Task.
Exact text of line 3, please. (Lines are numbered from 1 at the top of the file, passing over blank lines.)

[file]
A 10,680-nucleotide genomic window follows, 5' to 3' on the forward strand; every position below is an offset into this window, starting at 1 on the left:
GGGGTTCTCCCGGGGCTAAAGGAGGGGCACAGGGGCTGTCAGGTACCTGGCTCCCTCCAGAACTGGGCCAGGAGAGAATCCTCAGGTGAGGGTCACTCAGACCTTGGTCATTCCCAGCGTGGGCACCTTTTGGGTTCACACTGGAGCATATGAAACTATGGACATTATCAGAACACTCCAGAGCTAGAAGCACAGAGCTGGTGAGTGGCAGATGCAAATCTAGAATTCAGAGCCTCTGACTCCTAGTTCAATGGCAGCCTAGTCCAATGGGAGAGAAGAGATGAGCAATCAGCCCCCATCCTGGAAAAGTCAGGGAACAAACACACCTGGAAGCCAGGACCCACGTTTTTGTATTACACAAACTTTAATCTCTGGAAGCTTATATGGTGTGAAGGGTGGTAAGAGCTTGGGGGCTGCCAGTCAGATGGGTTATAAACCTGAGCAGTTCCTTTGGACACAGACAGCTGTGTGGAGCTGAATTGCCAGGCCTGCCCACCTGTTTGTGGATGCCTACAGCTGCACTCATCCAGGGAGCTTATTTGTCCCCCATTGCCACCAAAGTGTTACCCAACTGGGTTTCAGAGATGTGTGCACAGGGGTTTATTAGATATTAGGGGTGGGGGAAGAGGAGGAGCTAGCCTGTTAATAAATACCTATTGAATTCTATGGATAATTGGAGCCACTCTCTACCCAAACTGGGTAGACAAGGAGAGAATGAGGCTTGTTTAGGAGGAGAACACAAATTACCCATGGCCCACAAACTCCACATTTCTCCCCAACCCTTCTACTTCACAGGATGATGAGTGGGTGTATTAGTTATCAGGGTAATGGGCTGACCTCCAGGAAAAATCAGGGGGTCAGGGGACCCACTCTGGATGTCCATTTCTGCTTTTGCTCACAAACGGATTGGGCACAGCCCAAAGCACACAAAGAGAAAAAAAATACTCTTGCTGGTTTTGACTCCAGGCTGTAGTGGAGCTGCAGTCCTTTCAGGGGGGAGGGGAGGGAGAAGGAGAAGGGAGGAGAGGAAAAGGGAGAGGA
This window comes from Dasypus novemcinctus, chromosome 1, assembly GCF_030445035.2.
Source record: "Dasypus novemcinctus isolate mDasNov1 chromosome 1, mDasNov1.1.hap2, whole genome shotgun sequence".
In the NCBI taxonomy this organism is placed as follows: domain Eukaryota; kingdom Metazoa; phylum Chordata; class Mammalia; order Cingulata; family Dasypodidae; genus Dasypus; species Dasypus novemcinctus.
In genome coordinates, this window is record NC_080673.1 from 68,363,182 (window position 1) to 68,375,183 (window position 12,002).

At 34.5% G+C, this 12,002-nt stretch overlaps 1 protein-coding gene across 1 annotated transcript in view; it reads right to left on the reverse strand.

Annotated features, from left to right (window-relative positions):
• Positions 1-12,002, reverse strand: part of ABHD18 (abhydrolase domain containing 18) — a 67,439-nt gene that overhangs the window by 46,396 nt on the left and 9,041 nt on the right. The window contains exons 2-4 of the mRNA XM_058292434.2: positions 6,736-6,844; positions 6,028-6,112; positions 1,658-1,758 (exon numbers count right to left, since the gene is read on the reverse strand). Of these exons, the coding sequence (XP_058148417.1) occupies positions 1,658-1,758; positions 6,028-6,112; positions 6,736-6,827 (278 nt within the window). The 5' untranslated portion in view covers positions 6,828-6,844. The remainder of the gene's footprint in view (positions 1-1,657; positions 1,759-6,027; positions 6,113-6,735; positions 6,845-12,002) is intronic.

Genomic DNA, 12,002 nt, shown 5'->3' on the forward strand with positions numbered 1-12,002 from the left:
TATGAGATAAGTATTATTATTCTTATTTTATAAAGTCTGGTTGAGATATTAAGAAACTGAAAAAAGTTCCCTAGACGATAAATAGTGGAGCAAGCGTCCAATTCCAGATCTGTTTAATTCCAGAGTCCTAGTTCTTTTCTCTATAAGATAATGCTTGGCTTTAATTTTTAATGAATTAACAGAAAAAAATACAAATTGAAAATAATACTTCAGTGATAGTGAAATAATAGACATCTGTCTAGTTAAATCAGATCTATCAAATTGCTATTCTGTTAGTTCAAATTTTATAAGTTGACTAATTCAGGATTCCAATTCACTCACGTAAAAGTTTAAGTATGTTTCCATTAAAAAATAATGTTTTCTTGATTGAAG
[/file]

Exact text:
This window comes from Dasypus novemcinctus, chromosome 1, assembly GCF_030445035.2.